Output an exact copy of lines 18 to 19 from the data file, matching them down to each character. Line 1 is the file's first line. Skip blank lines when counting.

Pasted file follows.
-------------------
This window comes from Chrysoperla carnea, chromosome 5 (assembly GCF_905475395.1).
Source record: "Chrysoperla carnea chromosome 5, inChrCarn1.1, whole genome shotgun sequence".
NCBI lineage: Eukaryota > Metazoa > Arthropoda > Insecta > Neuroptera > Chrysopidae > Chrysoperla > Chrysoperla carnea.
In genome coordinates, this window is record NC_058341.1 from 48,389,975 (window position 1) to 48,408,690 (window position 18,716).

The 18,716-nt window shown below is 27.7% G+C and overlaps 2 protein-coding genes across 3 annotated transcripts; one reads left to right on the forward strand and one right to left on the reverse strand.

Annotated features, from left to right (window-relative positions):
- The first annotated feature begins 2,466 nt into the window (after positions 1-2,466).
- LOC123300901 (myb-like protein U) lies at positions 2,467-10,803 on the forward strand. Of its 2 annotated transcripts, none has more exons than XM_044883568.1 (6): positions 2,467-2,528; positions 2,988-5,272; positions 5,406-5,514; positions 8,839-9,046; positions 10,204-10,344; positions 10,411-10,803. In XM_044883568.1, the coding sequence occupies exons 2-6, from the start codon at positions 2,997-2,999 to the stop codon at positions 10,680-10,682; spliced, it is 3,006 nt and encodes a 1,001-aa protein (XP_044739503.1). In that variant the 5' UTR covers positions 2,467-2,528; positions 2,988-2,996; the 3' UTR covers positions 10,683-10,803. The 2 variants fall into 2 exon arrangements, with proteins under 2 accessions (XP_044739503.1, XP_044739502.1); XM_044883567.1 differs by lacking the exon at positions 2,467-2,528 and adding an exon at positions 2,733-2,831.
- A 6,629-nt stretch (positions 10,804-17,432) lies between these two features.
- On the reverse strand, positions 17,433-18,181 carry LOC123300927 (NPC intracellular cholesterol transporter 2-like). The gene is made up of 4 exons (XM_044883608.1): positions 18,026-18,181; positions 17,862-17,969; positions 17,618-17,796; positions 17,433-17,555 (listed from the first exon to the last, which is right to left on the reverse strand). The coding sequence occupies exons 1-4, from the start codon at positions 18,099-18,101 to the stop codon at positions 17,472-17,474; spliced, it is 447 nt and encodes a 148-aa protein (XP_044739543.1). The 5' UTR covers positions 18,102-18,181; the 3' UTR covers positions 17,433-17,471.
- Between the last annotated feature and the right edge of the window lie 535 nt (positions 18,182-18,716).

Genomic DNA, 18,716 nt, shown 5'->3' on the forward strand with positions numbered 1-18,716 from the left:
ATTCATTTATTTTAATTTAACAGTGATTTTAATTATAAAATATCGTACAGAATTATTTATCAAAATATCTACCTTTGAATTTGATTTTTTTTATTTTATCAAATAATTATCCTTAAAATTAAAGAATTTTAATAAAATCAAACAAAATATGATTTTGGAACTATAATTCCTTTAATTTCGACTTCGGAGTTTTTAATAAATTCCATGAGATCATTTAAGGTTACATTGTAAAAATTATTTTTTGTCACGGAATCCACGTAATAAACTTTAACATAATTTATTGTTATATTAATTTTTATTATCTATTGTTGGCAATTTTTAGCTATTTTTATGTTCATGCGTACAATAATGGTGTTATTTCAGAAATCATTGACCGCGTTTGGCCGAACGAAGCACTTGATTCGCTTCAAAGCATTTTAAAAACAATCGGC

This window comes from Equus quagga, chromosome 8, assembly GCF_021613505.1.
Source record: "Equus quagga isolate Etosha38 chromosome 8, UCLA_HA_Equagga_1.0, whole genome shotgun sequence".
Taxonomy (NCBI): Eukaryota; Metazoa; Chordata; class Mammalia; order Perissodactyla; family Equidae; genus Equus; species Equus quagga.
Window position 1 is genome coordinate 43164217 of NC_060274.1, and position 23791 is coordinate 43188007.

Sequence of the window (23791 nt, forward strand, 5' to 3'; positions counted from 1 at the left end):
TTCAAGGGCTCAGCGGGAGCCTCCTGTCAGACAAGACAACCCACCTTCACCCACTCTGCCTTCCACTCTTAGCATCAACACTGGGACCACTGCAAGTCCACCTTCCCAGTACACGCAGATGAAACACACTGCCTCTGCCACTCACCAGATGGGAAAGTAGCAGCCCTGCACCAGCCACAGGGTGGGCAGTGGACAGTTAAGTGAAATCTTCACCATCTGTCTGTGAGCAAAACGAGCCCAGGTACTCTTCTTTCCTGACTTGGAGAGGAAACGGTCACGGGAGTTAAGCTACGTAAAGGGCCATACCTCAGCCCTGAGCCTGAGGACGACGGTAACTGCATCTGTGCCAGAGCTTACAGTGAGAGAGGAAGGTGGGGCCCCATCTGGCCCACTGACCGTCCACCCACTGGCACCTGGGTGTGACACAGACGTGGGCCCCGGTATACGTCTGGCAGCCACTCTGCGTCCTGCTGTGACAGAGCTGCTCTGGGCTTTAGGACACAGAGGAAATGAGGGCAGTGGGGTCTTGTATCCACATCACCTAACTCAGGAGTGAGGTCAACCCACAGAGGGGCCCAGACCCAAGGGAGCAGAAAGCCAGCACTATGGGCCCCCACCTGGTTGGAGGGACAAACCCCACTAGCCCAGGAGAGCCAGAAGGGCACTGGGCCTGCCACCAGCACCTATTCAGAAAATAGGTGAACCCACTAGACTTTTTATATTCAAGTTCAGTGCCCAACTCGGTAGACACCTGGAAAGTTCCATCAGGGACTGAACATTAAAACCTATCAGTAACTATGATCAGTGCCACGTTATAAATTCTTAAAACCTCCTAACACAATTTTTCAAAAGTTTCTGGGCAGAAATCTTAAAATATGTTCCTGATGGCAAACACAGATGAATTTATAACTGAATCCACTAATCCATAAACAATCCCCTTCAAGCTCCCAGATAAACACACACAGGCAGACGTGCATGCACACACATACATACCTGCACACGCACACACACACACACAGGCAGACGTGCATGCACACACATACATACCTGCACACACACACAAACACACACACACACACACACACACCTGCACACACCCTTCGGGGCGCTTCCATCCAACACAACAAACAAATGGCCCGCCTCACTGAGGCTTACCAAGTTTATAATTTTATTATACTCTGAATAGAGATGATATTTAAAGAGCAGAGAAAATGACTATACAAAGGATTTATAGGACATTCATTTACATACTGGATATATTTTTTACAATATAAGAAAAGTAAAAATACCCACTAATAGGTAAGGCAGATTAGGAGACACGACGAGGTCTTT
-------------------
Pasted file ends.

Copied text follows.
Sequence of the window (23791 nt, forward strand, 5' to 3'; positions counted from 1 at the left end):
TTCAAGGGCTCAGCGGGAGCCTCCTGTCAGACAAGACAACCCACCTTCACCCACTCTGCCTTCCACTCTTAGCATCAACACTGGGACCACTGCAAGTCCACCTTCCCAGTACACGCAGATGAAACACACTGCCTCTGCCACTCACCAGATGGGAAAGTAGCAGCCCTGCACCAGCCACAGGGTGGGCAGTGGACAGTTAAGTGAAATCTTCACCATCTGTCTGTGAGCAAAACGAGCCCAGGTACTCTTCTTTCCTGACTTGGAGAGGAAACGGTCACGGGAGTTAAGCTACGTAAAGGGCCATACCTCAGCCCTGAGCCTGAGGACGACGGTAACTGCATCTGTGCCAGAGCTTACAGTGAGAGAGGAAGGTGGGGCCCCATCTGGCCCACTGACCGTCCACCCACTGGCACCTGGGTGTGACACAGACGTGGGCCCCGGTATACGTCTGGCAGCCACTCTGCGTCCTGCTGTGACAGAGCTGCTCTGGGCTTTAGGACACAGAGGAAATGAGGGCAGTGGGGTCTTGTATCCACATCACCTAACTCAGGAGTGAGGTCAACCCACAGAGGGGCCCAGACCCAAGGGAGCAGAAAGCCAGCACTATGGGCCCCCACCTGGTTGGAGGGACAAACCCCACTAGCCCAGGAGAGCCAGAAGGGCACTGGGCCTGCCACCAGCACCTATTCAGAAAATAGGTGAACCCACTAGACTTTTTATATTCAAGTTCAGTGCCCAACTCGGTAGACACCTGGAAAGTTCCATCAGGGACTGAACATTAAAACCTATCAGTAACTATGATCAGTGCCACGTTATAAATTCTTAAAACCTCCTAACACAATTTTTCAAAAGTTTCTGGGCAGAAATCTTAAAATATGTTCCTGATGGCAAACACAGATGAATTTATAACTGAATCCACTAATCCATAAACAATCCCCTTCAAGCTCCCAGATAAACACACACAGGCAGACGTGCATGCACACACATACATACCTGCACACGCACACACACACACACAGGCAGACGTGCATGCACACACATACATACCTGCACACACACACAAACACACACACACACACACACACACCTGCACACACCCTTCGGGGCGCTTCCATCCAACACAACAAACAAATGGCCCGCCTCACTGAGGCTTACCAAGTTTATAATTTTATTATACTCTGAATAGAGATGATATTTAAAGAGCAGAGAAAATGACTATACAAAGGATTTATAGGACATTCATTTACATACTGGATATATTTTTTACAATATAAGAAAAGTAAAAATACCCACTAATAGGTAAGGCAGATTAGGAGACACGACGAGGTCTTT